Designing The Perfect Saxophone
Article I: The Body and Finish
by Peter Hales
There was a great thread introduced on the SOTW Forum awhile back: what features would you want on the
ultimate horn? Well, I decided to take that thread and run with it and wondered if any horns actually had any or all of the features discussed – and
wondered if those features that haven’t been introduced, could be.
Now, this is a collection of articles is about acoustic saxophones.
Synthophone, a wind controller built around your choice of a Yamaha
25 or Selmer Super 80, meets or exceeds many of the feature sets discussed on
the SOTW Forum, but is usually discarded as a valid choice – mainly because a
wind controller is only as good as the tone generator connected to it and many
folks claim that they can tell the difference between a saxophone sample and a
One of the main ideas behind A. Sax’s
design was that the material used in the composition of the horn don’t
seriously impact the sound: the bore is what really determines the sound.
While this is generally true – and is proven by the existence of the
Grafton Acrylic Alto –
most sax players do note that there does seem to be a difference in sound based
on what material is used in the horn’s composition (and some folks do dispute
the characterizations below):
95% (or greater) of saxophones use brass as their main component.
- Sterling Silver: very bright, “bell like” sound.
a warm sound; a compromise between copper and brass.
the only example is the Grafton. I’m told the sound can be a little “reedy”.
a very mellow sound.
Saxophones usually then have a finish applied:
Plate: makes the horn sound darker. Do note that gold does not adhere
to brass, thus gold plated horns must first be plated with something that
gold will stick to: silver.
Plate: makes the horn sound “warmer”(generally found on “cheap” horns,
at the moment, like the Monique or Winston).
Plate: makes the horn sound brighter.
- Nickel Plate:
makes the horn sound a bit brighter, but not as much as silver plate.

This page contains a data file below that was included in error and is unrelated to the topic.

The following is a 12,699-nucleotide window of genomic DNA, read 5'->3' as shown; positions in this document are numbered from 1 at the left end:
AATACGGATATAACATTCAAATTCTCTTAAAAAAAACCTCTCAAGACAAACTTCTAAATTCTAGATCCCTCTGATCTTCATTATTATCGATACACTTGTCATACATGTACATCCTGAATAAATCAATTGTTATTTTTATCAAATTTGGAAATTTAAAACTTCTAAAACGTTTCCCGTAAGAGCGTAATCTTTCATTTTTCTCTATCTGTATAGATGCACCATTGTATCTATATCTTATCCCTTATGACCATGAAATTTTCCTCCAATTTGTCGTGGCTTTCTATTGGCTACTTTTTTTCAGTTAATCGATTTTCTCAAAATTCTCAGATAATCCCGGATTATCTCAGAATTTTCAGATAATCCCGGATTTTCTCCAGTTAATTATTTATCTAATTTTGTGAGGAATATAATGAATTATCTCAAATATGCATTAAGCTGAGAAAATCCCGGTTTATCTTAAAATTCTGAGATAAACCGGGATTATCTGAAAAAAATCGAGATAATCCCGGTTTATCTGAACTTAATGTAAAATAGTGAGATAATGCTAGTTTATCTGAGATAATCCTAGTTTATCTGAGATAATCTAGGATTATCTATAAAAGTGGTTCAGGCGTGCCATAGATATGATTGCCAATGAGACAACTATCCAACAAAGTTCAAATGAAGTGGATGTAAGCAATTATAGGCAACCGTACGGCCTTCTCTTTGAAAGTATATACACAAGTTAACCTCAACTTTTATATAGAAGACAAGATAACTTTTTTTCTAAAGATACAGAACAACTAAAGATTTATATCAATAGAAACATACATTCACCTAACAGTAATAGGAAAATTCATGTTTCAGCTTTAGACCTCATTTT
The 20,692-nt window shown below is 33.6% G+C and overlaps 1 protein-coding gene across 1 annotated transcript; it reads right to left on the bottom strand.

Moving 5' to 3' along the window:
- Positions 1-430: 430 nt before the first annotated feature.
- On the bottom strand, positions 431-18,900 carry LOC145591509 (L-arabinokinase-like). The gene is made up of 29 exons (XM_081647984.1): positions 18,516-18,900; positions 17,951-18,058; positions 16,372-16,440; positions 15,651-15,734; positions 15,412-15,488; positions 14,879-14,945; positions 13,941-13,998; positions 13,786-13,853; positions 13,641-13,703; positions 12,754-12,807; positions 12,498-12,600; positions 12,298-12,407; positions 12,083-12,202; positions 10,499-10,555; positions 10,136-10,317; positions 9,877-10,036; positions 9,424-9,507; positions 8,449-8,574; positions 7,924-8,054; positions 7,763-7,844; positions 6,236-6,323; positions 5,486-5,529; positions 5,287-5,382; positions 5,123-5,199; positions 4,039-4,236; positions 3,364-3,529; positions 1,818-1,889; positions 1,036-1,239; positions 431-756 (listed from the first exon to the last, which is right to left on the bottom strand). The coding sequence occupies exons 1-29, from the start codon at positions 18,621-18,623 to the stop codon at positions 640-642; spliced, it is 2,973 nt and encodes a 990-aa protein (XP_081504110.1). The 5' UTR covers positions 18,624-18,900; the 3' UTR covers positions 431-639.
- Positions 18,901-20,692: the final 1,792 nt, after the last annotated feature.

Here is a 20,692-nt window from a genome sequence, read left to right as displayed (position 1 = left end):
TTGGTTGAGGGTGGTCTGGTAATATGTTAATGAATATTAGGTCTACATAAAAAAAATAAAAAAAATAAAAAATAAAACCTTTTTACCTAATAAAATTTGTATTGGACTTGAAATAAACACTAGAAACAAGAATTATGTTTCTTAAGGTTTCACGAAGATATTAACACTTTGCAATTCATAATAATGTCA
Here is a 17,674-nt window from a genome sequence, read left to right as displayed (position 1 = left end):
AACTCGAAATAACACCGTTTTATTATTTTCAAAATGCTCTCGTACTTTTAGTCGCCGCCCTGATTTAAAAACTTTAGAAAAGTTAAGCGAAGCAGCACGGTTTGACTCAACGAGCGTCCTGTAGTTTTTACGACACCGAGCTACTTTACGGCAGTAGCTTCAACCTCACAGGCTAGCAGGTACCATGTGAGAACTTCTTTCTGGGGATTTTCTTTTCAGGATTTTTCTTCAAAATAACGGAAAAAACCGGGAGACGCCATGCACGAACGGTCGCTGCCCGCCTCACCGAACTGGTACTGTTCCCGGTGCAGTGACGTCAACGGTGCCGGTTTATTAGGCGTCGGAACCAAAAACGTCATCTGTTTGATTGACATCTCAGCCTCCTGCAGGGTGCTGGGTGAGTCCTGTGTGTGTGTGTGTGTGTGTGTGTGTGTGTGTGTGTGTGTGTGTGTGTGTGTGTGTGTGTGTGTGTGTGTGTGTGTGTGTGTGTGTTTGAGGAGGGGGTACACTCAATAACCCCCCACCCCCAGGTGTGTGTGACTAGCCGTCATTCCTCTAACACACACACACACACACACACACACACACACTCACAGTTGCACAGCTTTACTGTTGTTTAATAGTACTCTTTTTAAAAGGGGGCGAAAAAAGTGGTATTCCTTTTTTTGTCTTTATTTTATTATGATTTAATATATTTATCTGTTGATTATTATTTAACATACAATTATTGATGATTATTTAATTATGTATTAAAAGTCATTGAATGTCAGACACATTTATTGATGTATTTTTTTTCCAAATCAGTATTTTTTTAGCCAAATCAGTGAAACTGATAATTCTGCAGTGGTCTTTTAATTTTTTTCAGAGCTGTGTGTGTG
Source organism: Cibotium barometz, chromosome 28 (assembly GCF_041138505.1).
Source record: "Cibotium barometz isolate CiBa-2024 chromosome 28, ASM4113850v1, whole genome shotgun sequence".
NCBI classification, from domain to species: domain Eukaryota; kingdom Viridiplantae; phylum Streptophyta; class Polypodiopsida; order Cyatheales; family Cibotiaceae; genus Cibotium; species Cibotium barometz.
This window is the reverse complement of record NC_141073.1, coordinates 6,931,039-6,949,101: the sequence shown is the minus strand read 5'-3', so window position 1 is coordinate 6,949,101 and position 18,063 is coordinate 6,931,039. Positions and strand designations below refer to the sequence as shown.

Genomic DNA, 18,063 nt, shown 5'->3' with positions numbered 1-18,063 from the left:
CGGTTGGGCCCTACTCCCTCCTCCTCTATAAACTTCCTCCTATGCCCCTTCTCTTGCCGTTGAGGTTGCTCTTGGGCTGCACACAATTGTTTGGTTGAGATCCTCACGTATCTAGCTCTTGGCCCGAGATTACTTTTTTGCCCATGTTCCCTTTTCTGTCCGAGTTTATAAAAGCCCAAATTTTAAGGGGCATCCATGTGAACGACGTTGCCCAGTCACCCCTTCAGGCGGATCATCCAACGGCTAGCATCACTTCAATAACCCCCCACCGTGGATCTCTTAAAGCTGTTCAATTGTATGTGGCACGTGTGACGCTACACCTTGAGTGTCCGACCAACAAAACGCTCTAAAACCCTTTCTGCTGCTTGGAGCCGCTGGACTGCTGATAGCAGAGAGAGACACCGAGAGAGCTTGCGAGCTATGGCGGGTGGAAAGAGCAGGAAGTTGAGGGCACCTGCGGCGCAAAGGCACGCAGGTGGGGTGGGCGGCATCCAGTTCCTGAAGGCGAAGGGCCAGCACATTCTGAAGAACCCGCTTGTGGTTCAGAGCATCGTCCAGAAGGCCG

This plating was historically used on horns that were a “step up” from bare brass or lacquer and is now available in various colors.
not used on modern instruments. According to the folks I know that own
horns with an enamel finish, this finish does not impact the sound of the
underlying finish, which is generally silver or bare brass.
“deadens” the sound somewhat, according to some.
There are no studies or posts that indicate
the kind or color of lacquer used makes much of an impact on your sound and
most posters note that the heavier the plating, the greater the effect.
I tend to discount the fact that the
material used in the composition of the horn or the finish used seriously
impacts the horn’s sound, either for the listener or the performer. There is
plenty of evidence to suggest, however, that gold plated horns produced in the
early 20th century were made with a bit more care and were subjected
to higher quality control and thus are better instruments. These horns were
generally custom-order instruments, and some were essentially custom designed
instruments, as in the case of the Conn Virtuoso
There are a few suggested improvements and
additions to the above, in the SOTW Forum thread:
- Solid gold or platinum horns
- Interchangeable bells
- Lighter horns, possibly through using a
plastic composite or resin
- Sturdier horns through the use of
stronger metals, like titanium
According to a repairman I talked with,
saxophones could be made with a newer kind of plastic that’s much more durable
than what was used in the Grafton Acrylic Alto. This material is also somewhat
cheaper than brass, but the cost of researching and developing a design that